Published Apr 27, 2014
I've been an LPN for just shy of 5 years and had a strange order come in. For confidentiality and covering my behind, I'll use fake medication names. One is an OTC and one is a narcotic.
Order is as follows:
OTC x 2 tabs p.o. every 6 hours until Monday, April 28th, 2014.
If above order does not alleviate pain, replace one OTC tab with one Narcotic tab up to twice per day. Do not give if client is drowsy or dopy and ensure that you space the Narcotic administration times far apart. On April 29th, 2014, give OTC x 2 tabs TID, regularely and use Narcotic with same rules as above.
Essentially, use nursing judgement and don't be an idiot with narcotics. I digress.
When writing this order into the MAR, is it pertinent to have those "rules" written as well? My way of thought is that we can cut down the wording so that we maintain the 10 rights without needing the wordiness of the common sense/nursing judgement.
That's an absurdly complicated medication order. I would refuse to note it as is, and demand the doctor clarify and simplify it.
It would make more sense to just order the OTC scheduled TID along with the narcotic PRN for breakthrough pain.
That's an absurdly complicated medication order. I would refuse to note it as is, and demand the doctor clarify and simplify it.It would make more sense to just order the OTC scheduled TID along with the narcotic PRN for breakthrough pain.
Very good answer. Unfortunately, it was my collegue who wrote down the orders which he obtained via telephone. He then transcribed them. Fortunately, I have not had to use said orders so have not had to clarify the orders.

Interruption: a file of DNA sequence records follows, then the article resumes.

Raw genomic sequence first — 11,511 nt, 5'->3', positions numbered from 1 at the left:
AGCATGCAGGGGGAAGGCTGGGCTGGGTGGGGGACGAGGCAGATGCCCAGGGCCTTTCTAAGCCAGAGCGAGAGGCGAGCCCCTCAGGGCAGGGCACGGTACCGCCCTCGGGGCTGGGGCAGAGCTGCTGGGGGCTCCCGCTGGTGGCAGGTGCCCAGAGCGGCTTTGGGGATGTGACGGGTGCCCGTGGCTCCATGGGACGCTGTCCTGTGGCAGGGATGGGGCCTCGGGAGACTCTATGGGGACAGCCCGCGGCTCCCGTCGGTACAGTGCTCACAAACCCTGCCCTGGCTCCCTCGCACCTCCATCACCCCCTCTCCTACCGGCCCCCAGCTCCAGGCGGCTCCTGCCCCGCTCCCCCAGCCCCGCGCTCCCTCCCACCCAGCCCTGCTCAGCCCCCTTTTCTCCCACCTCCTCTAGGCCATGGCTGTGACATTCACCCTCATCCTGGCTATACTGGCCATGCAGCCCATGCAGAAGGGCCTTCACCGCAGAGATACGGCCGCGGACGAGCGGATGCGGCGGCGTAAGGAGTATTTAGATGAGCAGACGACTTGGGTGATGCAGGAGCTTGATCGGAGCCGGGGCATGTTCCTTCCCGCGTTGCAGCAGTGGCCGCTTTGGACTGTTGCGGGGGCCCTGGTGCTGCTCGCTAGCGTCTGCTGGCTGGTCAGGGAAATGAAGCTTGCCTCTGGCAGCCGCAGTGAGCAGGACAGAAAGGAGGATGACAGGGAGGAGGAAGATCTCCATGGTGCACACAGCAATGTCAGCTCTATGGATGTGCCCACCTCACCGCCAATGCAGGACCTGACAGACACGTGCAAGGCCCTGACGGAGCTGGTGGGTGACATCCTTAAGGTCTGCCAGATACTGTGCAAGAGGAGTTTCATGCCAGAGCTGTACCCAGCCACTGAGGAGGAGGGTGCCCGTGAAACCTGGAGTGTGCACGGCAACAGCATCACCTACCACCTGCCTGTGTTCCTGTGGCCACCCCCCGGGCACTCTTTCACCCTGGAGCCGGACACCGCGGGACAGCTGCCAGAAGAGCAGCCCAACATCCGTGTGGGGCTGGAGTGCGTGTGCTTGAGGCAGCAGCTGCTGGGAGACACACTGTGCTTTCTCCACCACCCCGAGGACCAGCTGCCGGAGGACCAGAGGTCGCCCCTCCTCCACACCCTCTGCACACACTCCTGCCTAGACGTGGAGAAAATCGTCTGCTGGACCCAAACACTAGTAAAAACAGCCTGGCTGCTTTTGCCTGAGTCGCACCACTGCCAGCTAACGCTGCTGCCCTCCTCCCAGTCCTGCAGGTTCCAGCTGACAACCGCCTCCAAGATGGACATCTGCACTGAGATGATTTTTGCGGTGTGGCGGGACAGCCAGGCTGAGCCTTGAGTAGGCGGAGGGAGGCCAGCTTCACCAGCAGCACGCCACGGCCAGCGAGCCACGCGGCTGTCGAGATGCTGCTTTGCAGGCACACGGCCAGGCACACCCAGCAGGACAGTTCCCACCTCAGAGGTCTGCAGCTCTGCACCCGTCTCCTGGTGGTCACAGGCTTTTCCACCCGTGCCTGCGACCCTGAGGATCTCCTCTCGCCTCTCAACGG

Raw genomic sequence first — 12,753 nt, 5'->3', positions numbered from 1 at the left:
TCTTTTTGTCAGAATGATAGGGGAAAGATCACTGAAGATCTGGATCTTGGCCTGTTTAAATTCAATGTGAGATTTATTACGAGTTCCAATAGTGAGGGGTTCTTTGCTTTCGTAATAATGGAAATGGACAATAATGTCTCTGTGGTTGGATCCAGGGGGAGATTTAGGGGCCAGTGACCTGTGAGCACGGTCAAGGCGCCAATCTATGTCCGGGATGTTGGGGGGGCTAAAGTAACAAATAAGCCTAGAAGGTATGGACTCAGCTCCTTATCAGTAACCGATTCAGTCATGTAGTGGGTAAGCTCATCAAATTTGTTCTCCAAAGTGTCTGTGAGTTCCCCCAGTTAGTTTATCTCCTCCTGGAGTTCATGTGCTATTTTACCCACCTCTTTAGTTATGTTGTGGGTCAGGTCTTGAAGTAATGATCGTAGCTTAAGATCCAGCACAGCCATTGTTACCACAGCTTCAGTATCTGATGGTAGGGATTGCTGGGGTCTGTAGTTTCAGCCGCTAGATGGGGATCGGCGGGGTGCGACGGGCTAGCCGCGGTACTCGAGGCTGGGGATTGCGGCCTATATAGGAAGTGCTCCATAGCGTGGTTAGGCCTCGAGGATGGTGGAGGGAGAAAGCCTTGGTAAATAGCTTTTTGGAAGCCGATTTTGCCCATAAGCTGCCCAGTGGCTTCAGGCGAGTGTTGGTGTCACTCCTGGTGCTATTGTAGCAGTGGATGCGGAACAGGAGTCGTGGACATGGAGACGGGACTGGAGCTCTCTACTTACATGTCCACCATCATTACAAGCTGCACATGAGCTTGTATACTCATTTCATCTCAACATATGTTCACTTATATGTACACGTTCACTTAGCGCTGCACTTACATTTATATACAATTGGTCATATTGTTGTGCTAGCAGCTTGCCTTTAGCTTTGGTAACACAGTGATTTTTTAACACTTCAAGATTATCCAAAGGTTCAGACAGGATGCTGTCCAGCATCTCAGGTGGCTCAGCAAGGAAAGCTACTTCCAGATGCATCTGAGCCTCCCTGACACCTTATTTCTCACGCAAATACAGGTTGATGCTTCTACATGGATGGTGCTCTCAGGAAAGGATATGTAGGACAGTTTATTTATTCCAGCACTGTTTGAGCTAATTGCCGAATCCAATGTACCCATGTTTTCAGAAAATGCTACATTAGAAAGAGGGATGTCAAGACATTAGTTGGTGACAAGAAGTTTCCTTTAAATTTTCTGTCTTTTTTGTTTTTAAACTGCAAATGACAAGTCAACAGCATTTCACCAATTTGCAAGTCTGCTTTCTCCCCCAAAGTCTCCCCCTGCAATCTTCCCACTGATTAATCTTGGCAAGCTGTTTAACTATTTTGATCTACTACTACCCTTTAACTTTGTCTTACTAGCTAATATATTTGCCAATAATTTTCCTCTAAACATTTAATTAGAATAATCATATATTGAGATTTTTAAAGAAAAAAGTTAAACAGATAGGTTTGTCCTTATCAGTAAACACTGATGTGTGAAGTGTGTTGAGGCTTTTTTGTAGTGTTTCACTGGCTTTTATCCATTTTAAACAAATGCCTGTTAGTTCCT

At places I have worked the pharmacy would kick that back to the doc and make him clarify and simplify.
Altra, BSN, RN
I agree it's not worded well, but its intent is pretty apparent to me.
And while I'm not looking for the OP to disclose further details about this patient or med regimen ... it appears clear to me that this is for some kind of chronic pain, which has probably been worked up pretty thoroughly with negative results.
If treatment for this condition has thus far been on a prn basis ... the patient's provider now wants to try a continuous regimen to control symptoms, before resorting to narcotics. The doc wants to try 1 week of OTC pain reliever (or other OTC med such as Pepcid or Prilosec, in an attempt to control abd pain) b.i.d. If, and only if, that does not resolve symptoms after one week ... we'll try some narcotic pain control, with one day of overlapping meds to transition between the two.
I think this provider was trying to communicate the treatment plan to the nurses through this order. It would probably have been better to put all that in a progress note, and just order the 7 days of OTC med b.i.d. The progress note could contain instructions to call for further orders if that regimen was unsuccessful.
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